A Good Fit
The blanket should cover from just above his withers down to just over his tail with not a lot of extra blanket hanging over his hind end. The blanket should be draped over your horse’s body and not pull at any one spot on your horse.
Blanketing Cheat SheetTemperatureUnclippedClippedAbove 50° Fno blanketno blanket or just a sheet40-50° Fno blanketsheet or lightweight30-40° Fno blanket, or only a lightweightmid- to heavyweight20-30° Fno blanket, or a light- to midweightheavyweight
Width – The best way to check the fit of the blanket is to watch your horse walk while wearing it. As your horse is moving forward, observe the shoulders. If the blanket fabric pulls tightly against the shoulder to the point of possibly impeding movement, then the blanket is too snug.
Common signs of your horse being too cold are:
An older horse in very good weight with no health issues probably does not need a blanket. Any older horse that is thin going into winter or has any health issues that may increase his caloric needs or decrease his ability to take in calories should be blanketed.
Make sure blankets are kept dry and do not put a blanket on a wet horse; wait until the horse is dry before blanketing. Or take a wet blanket off a horse to keep it from becoming chilled. Days that the temperature becomes warm remove the blanket so the horse does not sweat and become wet under the blanket.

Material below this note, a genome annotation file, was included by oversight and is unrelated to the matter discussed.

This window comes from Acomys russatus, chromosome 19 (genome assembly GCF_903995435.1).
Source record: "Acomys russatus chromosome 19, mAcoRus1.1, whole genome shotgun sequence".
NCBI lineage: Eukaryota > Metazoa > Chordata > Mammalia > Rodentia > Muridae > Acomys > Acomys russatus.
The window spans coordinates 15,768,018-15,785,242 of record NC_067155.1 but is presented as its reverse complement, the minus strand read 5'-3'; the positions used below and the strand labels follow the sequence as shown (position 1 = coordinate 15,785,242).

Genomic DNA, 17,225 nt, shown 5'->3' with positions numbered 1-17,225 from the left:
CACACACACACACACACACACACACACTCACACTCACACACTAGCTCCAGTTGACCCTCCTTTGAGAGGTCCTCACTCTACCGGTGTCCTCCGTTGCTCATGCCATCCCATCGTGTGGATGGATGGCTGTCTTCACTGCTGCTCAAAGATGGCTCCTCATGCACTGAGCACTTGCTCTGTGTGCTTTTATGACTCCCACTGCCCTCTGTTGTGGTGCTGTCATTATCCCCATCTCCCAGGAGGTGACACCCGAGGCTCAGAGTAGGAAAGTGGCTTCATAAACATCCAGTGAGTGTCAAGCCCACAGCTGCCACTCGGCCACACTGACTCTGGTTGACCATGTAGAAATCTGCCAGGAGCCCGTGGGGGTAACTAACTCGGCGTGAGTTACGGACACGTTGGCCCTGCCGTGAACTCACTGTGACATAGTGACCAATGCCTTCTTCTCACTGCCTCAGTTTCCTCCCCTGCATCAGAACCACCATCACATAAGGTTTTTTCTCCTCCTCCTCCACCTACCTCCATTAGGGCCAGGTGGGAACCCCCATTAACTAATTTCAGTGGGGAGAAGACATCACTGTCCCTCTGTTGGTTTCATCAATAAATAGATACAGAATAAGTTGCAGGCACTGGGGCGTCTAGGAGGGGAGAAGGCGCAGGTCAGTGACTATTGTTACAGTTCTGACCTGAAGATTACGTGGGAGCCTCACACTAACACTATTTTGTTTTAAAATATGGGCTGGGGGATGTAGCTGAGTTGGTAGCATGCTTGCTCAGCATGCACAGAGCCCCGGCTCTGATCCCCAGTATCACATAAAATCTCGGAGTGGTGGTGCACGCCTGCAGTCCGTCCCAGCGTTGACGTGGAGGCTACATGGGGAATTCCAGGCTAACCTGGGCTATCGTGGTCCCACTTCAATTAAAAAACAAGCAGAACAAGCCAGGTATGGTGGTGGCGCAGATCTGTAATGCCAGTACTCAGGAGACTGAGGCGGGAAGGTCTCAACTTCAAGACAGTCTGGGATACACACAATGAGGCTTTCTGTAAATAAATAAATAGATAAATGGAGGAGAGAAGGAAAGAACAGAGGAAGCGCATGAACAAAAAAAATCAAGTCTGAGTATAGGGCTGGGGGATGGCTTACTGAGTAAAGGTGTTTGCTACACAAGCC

Clipping the winter coat is not what nature intended, but it can be necessary for the health and comfort of some horses. As previously mentioned, it allows horses that stay in work to cool out faster. Also, you can maintain a healthier grooming practice with a clipped horse, and it can cut down on your grooming time.
How do I prevent blanket rubs?
Blankets tend to compress a coat’s layers, which compromises their insulating properties. Horses that do not live in extremely cold environments – meaning routinely colder than 10°F – will do well without a blanket, provided they are either stalled during the coldest temperatures or have access to a protective shelter.
In the absence of wind and moisture, horses tolerate temperatures at or slightly below 0° F. If horses have access to a shelter, they can tolerate temperatures as low as -40° F. But horses are most comfortable at temperatures between 18° and 59° F, depending on their hair coat.
“I use the same silicone spray product to waterproof blankets as I do on my patio cushions – Scotchgard™,” says Barron. “It’s cheap, you can pick it up just about anywhere, and it works. KIWI Camp Dry® is another good one.” Make sure your blanket is clean before applying a water repellent.
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Unlike the more fitted stable blanket, turnout blankets are designed to allow for the freedom of motion often necessary during turnout. They may come equipped with things like gussets, tail flaps, leg straps, and fleece withers, all of which improve the overall fit and functionality of this active use blanket.